The US military is investing millions of dollars in a biometric identification system which could replace the traditional password for web users.
As reported by Sky News, the US military has signed a multimillion-dollar deal for researchers at West Point, the home of the agency's military academy. The team is working on what are called "cognitive fingerprints," which do not use physical characteristics to identify someone, but behavioral traits.
West Point hopes to develop cognitive fingerprint algorithms which learn and recognize patterns of behavior based on how someone uses a mobile device. Whether this relates to how someone swipes their smartphone screen or moves a cursor, patterns are identified and applied to a user in order to verify who they are.
In a document seen by the publication, researchers explain:
"Just as when you touch something with your finger you leave behind a fingerprint, when you interact with technology you do so in a pattern based on how your mind processes information, leaving behind a 'cognitive fingerprint.'
The biometrics program is creating a next generation biometric capability built from multiple stylometric/behavioural modalities using standard Department of Defence computer hardware."
If developed successfully, this type of identity technology would go far beyond the traditional password or more modern two-step verification.
The military hopes the system can be developed and applied to encrypted data communications across the agency's networks as part of the Defence Advanced Research Projects Agency (DARPA)'s active authentication programme.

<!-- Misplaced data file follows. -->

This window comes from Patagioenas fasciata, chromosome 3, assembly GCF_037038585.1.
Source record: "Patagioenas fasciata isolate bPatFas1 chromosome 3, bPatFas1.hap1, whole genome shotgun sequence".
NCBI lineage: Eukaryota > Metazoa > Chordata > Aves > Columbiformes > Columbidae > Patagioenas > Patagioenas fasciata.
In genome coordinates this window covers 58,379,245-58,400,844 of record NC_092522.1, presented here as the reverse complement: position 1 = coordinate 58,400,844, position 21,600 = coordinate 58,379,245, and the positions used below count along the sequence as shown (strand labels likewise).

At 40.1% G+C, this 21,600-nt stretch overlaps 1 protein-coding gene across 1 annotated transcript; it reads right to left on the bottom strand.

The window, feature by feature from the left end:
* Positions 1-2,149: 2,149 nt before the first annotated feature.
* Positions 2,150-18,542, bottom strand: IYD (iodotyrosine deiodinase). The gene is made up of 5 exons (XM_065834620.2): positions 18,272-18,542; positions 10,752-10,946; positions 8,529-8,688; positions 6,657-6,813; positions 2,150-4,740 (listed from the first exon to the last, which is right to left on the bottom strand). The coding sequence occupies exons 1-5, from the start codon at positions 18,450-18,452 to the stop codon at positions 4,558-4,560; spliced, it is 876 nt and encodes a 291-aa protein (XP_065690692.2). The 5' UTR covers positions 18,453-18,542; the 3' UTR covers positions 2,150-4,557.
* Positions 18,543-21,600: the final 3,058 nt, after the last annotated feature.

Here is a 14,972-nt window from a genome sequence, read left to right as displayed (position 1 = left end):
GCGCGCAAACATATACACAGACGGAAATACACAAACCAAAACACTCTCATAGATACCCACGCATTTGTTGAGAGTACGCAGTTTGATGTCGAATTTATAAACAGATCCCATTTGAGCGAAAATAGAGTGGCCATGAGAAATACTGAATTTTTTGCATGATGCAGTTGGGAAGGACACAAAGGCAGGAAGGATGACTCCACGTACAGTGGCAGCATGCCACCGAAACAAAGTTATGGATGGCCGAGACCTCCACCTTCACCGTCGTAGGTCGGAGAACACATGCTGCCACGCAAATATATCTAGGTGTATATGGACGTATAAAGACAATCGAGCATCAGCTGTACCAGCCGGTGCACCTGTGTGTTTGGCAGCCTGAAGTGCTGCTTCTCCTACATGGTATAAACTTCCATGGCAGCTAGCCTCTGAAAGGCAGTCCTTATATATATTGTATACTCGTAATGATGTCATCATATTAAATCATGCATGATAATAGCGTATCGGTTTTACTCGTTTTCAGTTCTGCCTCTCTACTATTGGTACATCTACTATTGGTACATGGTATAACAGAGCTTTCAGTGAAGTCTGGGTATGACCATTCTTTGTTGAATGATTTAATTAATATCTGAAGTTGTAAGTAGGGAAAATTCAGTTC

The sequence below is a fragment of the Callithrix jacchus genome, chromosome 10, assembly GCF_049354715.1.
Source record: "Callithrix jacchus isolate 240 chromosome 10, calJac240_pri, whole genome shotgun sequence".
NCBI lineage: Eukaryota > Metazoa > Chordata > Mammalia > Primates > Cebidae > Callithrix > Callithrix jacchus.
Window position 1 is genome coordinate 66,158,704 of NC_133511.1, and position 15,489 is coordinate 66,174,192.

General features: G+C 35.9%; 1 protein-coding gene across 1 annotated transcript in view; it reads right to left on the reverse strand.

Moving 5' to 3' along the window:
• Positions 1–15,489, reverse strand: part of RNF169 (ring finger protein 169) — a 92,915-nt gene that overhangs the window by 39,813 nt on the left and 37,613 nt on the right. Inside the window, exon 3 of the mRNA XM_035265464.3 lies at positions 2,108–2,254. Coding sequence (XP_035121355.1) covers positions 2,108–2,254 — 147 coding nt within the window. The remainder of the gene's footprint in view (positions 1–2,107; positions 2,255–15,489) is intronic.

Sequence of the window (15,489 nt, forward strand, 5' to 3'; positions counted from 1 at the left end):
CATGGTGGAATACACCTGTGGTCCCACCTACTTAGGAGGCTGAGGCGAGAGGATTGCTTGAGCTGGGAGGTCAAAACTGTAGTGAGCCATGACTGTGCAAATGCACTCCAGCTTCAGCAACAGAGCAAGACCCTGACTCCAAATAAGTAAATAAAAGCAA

As noted by Sophos Naked Security, using behavioral patterns to identify users is not completely new. Google, for example, has redesigned its reCAPTCHA product -- used to prevent bots from submitting forms -- with a simple tick box. Using Google's data troves and an AI programme, the system determines if you are human based on how you tick the box and what the tech giant knows about you.
Read on: In the world of security
- Most US businesses vulnerable to insider threats
- Over 90 percent of data breaches in first half of 2014 were preventable
- Bluster, bravado and breaches: Today's 'terrorist' players in cybersecurity
- Mobile malware on the rise worldwide, ransomware hits the spotlight
- Verizon rushes fix for email account open season security flaw
- Microsoft Outlook hacked following Gmail block in China
- High volume DDoS attacks rise in Q3 2014
- Hackers for hire: Anonymous, quick, and not necessarily illegal
- UK hires hackers, convicts to defend corporate networks
- ZeuS variant strikes 150 banks worldwide
Read on: Fixes and Flaws